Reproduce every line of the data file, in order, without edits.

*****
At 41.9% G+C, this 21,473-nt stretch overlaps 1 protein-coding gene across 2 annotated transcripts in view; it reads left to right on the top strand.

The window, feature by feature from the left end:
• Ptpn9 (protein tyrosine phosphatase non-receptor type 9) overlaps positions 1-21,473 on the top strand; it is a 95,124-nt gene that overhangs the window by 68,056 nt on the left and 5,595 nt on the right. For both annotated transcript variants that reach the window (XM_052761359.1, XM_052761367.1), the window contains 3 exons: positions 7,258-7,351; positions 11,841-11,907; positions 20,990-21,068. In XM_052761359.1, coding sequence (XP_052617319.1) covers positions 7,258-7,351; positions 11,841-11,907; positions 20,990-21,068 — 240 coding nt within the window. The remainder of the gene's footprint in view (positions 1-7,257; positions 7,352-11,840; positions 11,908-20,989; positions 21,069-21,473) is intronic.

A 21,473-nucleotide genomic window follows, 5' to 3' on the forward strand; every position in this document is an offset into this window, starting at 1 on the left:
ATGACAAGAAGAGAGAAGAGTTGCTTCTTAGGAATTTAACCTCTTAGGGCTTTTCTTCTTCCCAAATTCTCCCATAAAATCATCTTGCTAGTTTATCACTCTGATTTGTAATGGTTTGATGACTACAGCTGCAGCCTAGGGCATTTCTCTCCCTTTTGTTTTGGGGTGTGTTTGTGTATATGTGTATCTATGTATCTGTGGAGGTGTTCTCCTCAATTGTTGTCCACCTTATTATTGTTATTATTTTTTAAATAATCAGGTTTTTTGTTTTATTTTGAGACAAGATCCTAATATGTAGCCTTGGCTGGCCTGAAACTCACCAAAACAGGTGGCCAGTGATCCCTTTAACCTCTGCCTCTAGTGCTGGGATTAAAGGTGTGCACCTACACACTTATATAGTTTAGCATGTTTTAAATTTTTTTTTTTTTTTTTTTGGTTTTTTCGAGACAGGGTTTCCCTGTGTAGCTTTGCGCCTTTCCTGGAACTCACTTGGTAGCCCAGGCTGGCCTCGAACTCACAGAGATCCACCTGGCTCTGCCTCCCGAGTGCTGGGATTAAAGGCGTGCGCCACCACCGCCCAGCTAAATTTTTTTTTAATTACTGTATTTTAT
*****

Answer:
At 41.9% G+C, this 21,473-nt stretch overlaps 1 protein-coding gene across 2 annotated transcripts in view; it reads left to right on the top strand.

The window, feature by feature from the left end:
• Ptpn9 (protein tyrosine phosphatase non-receptor type 9) overlaps positions 1-21,473 on the top strand; it is a 95,124-nt gene that overhangs the window by 68,056 nt on the left and 5,595 nt on the right. For both annotated transcript variants that reach the window (XM_052761359.1, XM_052761367.1), the window contains 3 exons: positions 7,258-7,351; positions 11,841-11,907; positions 20,990-21,068. In XM_052761359.1, coding sequence (XP_052617319.1) covers positions 7,258-7,351; positions 11,841-11,907; positions 20,990-21,068 — 240 coding nt within the window. The remainder of the gene's footprint in view (positions 1-7,257; positions 7,352-11,840; positions 11,908-20,989; positions 21,069-21,473) is intronic.

A 21,473-nucleotide genomic window follows, 5' to 3' on the forward strand; every position in this document is an offset into this window, starting at 1 on the left:
ATGACAAGAAGAGAGAAGAGTTGCTTCTTAGGAATTTAACCTCTTAGGGCTTTTCTTCTTCCCAAATTCTCCCATAAAATCATCTTGCTAGTTTATCACTCTGATTTGTAATGGTTTGATGACTACAGCTGCAGCCTAGGGCATTTCTCTCCCTTTTGTTTTGGGGTGTGTTTGTGTATATGTGTATCTATGTATCTGTGGAGGTGTTCTCCTCAATTGTTGTCCACCTTATTATTGTTATTATTTTTTAAATAATCAGGTTTTTTGTTTTATTTTGAGACAAGATCCTAATATGTAGCCTTGGCTGGCCTGAAACTCACCAAAACAGGTGGCCAGTGATCCCTTTAACCTCTGCCTCTAGTGCTGGGATTAAAGGTGTGCACCTACACACTTATATAGTTTAGCATGTTTTAAATTTTTTTTTTTTTTTTTTTGGTTTTTTCGAGACAGGGTTTCCCTGTGTAGCTTTGCGCCTTTCCTGGAACTCACTTGGTAGCCCAGGCTGGCCTCGAACTCACAGAGATCCACCTGGCTCTGCCTCCCGAGTGCTGGGATTAAAGGCGTGCGCCACCACCGCCCAGCTAAATTTTTTTTTAATTACTGTATTTTAT